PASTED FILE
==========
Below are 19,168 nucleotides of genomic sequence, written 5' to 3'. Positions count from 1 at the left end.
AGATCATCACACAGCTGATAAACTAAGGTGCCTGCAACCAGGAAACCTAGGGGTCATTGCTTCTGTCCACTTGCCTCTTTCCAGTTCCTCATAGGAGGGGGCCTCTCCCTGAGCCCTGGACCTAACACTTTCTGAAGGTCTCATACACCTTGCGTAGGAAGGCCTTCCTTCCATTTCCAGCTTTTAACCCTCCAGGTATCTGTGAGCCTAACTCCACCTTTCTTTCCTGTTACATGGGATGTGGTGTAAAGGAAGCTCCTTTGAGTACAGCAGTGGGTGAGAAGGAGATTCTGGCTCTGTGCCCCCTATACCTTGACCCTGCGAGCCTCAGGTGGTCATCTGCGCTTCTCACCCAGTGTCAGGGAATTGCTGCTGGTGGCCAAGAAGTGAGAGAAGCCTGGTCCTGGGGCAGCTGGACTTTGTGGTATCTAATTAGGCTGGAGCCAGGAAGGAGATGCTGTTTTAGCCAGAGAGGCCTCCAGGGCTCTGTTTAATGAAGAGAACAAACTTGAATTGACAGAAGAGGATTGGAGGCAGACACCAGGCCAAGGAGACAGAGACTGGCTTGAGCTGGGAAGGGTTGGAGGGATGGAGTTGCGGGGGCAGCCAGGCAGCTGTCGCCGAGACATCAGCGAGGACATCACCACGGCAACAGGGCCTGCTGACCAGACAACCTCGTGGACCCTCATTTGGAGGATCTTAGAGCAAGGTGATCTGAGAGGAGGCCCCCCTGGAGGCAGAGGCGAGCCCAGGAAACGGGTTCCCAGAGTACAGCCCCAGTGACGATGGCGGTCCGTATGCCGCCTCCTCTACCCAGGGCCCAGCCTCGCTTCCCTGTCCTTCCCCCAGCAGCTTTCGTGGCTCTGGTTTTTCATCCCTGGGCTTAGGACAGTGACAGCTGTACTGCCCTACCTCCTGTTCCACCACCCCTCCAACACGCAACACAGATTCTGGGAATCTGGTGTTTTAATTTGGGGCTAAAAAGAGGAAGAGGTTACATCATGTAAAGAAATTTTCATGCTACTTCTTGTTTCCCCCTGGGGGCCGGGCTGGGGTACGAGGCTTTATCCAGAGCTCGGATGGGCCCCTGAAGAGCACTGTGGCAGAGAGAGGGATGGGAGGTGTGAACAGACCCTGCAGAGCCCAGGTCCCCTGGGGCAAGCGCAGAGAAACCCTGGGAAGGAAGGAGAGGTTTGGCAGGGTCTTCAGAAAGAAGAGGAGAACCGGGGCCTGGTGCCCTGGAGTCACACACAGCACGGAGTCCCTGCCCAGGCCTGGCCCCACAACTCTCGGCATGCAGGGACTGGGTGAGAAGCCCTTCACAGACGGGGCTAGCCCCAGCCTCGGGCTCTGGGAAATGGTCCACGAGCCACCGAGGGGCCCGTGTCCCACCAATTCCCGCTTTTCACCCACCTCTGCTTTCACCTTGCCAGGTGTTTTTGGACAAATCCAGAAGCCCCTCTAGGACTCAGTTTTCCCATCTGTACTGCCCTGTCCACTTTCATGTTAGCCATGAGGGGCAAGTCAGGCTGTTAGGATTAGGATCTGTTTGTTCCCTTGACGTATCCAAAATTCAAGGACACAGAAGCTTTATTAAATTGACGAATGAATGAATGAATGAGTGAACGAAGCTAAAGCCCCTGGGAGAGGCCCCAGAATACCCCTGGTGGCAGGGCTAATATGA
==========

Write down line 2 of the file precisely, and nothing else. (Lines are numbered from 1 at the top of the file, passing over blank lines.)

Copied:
AGATCATCACACAGCTGATAAACTAAGGTGCCTGCAACCAGGAAACCTAGGGGTCATTGCTTCTGTCCACTTGCCTCTTTCCAGTTCCTCATAGGAGGGGGCCTCTCCCTGAGCCCTGGACCTAACACTTTCTGAAGGTCTCATACACCTTGCGTAGGAAGGCCTTCCTTCCATTTCCAGCTTTTAACCCTCCAGGTATCTGTGAGCCTAACTCCACCTTTCTTTCCTGTTACATGGGATGTGGTGTAAAGGAAGCTCCTTTGAGTACAGCAGTGGGTGAGAAGGAGATTCTGGCTCTGTGCCCCCTATACCTTGACCCTGCGAGCCTCAGGTGGTCATCTGCGCTTCTCACCCAGTGTCAGGGAATTGCTGCTGGTGGCCAAGAAGTGAGAGAAGCCTGGTCCTGGGGCAGCTGGACTTTGTGGTATCTAATTAGGCTGGAGCCAGGAAGGAGATGCTGTTTTAGCCAGAGAGGCCTCCAGGGCTCTGTTTAATGAAGAGAACAAACTTGAATTGACAGAAGAGGATTGGAGGCAGACACCAGGCCAAGGAGACAGAGACTGGCTTGAGCTGGGAAGGGTTGGAGGGATGGAGTTGCGGGGGCAGCCAGGCAGCTGTCGCCGAGACATCAGCGAGGACATCACCACGGCAACAGGGCCTGCTGACCAGACAACCTCGTGGACCCTCATTTGGAGGATCTTAGAGCAAGGTGATCTGAGAGGAGGCCCCCCTGGAGGCAGAGGCGAGCCCAGGAAACGGGTTCCCAGAGTACAGCCCCAGTGACGATGGCGGTCCGTATGCCGCCTCCTCTACCCAGGGCCCAGCCTCGCTTCCCTGTCCTTCCCCCAGCAGCTTTCGTGGCTCTGGTTTTTCATCCCTGGGCTTAGGACAGTGACAGCTGTACTGCCCTACCTCCTGTTCCACCACCCCTCCAACACGCAACACAGATTCTGGGAATCTGGTGTTTTAATTTGGGGCTAAAAAGAGGAAGAGGTTACATCATGTAAAGAAATTTTCATGCTACTTCTTGTTTCCCCCTGGGGGCCGGGCTGGGGTACGAGGCTTTATCCAGAGCTCGGATGGGCCCCTGAAGAGCACTGTGGCAGAGAGAGGGATGGGAGGTGTGAACAGACCCTGCAGAGCCCAGGTCCCCTGGGGCAAGCGCAGAGAAACCCTGGGAAGGAAGGAGAGGTTTGGCAGGGTCTTCAGAAAGAAGAGGAGAACCGGGGCCTGGTGCCCTGGAGTCACACACAGCACGGAGTCCCTGCCCAGGCCTGGCCCCACAACTCTCGGCATGCAGGGACTGGGTGAGAAGCCCTTCACAGACGGGGCTAGCCCCAGCCTCGGGCTCTGGGAAATGGTCCACGAGCCACCGAGGGGCCCGTGTCCCACCAATTCCCGCTTTTCACCCACCTCTGCTTTCACCTTGCCAGGTGTTTTTGGACAAATCCAGAAGCCCCTCTAGGACTCAGTTTTCCCATCTGTACTGCCCTGTCCACTTTCATGTTAGCCATGAGGGGCAAGTCAGGCTGTTAGGATTAGGATCTGTTTGTTCCCTTGACGTATCCAAAATTCAAGGACACAGAAGCTTTATTAAATTGACGAATGAATGAATGAATGAGTGAACGAAGCTAAAGCCCCTGGGAGAGGCCCCAGAATACCCCTGGTGGCAGGGCTAATATGA